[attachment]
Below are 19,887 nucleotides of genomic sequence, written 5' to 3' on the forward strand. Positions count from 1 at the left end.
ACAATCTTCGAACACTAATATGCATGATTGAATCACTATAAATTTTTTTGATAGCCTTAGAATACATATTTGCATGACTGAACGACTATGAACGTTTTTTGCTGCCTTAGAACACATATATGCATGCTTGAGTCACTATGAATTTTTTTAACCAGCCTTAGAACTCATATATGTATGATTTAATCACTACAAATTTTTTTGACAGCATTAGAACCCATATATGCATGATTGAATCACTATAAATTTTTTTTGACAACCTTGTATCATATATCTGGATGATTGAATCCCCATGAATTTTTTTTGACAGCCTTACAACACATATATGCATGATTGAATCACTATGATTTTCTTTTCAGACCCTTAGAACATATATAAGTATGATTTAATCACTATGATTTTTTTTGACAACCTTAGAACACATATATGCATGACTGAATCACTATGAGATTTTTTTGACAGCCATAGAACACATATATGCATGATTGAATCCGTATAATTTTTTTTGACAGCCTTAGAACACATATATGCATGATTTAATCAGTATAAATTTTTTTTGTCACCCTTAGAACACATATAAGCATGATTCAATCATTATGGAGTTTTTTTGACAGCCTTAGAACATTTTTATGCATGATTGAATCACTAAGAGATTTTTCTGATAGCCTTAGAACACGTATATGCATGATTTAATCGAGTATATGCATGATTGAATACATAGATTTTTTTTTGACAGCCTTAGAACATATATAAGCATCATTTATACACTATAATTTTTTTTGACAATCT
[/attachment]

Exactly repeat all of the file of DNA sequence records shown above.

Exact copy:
Below are 19,887 nucleotides of genomic sequence, written 5' to 3' on the forward strand. Positions count from 1 at the left end.
ACAATCTTCGAACACTAATATGCATGATTGAATCACTATAAATTTTTTTGATAGCCTTAGAATACATATTTGCATGACTGAACGACTATGAACGTTTTTTGCTGCCTTAGAACACATATATGCATGCTTGAGTCACTATGAATTTTTTTAACCAGCCTTAGAACTCATATATGTATGATTTAATCACTACAAATTTTTTTGACAGCATTAGAACCCATATATGCATGATTGAATCACTATAAATTTTTTTTGACAACCTTGTATCATATATCTGGATGATTGAATCCCCATGAATTTTTTTTGACAGCCTTACAACACATATATGCATGATTGAATCACTATGATTTTCTTTTCAGACCCTTAGAACATATATAAGTATGATTTAATCACTATGATTTTTTTTGACAACCTTAGAACACATATATGCATGACTGAATCACTATGAGATTTTTTTGACAGCCATAGAACACATATATGCATGATTGAATCCGTATAATTTTTTTTGACAGCCTTAGAACACATATATGCATGATTTAATCAGTATAAATTTTTTTTGTCACCCTTAGAACACATATAAGCATGATTCAATCATTATGGAGTTTTTTTGACAGCCTTAGAACATTTTTATGCATGATTGAATCACTAAGAGATTTTTCTGATAGCCTTAGAACACGTATATGCATGATTTAATCGAGTATATGCATGATTGAATACATAGATTTTTTTTTGACAGCCTTAGAACATATATAAGCATCATTTATACACTATAATTTTTTTTGACAATCT